But these fish are a lot bigger this year. And I’m guestimating we’re probably right up around ten pounds, average. ‘Cause there’s some definite 12 and 13 pounders in here. Lotta good looking fish.

And the reason you score a lot around the tail here, too, is to help 'em hang on the pole better. Right down here (holds knife near base of fish’s tail), the first couple of cuts here, I do pretty close together, and that allows the fish to hang on the pole more evenly. Doesn’t want to slide off. If you see that (holds up scored fish), and allows it to move around a little bit.

If you don’t score it a bunch of times there then the fish is always wanting to flop off the pole, especially when they’re slimy like this. And it gets to be a real nuisance.

And it’s definitely a practiced thing ‘cause if you cut too deep, and get a little bit too deep into that skin, or the meat, and the skin and the meat will tear off and the fish will drop in half. So you have to kinda gauge those first couple of cuts.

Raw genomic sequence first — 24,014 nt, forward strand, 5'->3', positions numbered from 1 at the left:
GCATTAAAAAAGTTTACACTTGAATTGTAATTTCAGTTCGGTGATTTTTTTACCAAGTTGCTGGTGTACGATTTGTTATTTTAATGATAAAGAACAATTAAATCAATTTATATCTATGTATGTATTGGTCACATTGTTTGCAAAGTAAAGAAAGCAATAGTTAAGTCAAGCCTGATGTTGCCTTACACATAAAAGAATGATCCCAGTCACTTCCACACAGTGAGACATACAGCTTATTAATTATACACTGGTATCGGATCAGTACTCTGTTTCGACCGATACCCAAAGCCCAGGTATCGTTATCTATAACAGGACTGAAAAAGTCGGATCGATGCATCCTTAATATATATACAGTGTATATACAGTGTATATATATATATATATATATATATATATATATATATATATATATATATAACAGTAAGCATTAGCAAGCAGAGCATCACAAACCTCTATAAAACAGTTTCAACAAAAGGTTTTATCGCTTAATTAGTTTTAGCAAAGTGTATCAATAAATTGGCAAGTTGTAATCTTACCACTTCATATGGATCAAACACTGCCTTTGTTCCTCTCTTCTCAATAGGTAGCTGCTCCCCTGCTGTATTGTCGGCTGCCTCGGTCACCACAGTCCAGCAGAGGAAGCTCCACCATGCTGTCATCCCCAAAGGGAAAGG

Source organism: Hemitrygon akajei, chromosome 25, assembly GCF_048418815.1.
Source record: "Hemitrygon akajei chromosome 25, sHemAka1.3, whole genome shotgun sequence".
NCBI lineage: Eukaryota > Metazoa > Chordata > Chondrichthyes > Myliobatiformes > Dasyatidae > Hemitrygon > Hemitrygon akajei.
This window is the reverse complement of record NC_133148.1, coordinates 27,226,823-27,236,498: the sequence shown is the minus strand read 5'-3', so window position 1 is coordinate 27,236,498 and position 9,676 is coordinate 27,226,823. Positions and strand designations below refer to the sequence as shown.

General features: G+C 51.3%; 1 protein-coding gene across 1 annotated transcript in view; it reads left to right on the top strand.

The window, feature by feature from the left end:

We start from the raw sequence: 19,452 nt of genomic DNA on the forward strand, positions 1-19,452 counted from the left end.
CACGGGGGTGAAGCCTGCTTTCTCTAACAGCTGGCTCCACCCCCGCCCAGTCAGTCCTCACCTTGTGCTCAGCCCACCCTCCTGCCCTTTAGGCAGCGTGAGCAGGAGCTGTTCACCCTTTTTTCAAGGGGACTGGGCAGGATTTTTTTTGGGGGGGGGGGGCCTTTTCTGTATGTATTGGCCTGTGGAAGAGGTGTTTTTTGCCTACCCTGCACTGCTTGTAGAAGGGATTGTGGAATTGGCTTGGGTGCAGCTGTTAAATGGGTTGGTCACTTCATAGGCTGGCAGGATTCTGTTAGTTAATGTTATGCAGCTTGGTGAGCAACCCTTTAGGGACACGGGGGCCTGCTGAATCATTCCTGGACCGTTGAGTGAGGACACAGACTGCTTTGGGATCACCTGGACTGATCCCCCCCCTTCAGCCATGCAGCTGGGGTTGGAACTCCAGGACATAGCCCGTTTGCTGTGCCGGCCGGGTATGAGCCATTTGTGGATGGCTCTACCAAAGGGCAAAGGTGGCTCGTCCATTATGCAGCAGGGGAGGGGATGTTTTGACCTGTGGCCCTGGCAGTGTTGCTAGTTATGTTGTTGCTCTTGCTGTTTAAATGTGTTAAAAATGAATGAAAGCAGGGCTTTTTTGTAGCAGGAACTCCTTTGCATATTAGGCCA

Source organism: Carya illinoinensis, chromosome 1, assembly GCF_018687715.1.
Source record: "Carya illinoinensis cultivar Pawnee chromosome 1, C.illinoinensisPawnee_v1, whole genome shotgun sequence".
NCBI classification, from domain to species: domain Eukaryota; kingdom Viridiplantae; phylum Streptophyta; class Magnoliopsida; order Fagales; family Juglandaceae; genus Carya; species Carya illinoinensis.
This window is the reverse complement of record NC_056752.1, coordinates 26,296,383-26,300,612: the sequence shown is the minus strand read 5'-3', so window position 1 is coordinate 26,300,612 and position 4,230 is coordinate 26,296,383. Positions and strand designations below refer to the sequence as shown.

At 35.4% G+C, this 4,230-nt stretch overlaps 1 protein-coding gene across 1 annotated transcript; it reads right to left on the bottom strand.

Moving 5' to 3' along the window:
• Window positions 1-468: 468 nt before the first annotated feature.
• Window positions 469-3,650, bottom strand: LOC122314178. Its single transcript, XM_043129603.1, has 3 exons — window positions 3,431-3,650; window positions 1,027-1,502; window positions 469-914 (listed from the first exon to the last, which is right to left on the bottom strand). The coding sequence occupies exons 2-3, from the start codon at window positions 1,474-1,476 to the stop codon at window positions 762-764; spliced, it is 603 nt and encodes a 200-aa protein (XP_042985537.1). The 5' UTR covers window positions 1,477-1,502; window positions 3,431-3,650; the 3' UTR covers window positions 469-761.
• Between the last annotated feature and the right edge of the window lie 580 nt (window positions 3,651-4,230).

I think, uh, a lot of people just kinda hold their knife at an angle for those first kinda couple -- couple of cuts so that you don’t uh, cut too deep. Just trying to get through the backbone is the main thing.

And as you can see, it goes pretty quick once you get going. I usually figure on about -- I average about two fish a minute once I start cuttin'. It’s probably a little faster than that once you get all set up. But that’s a good average.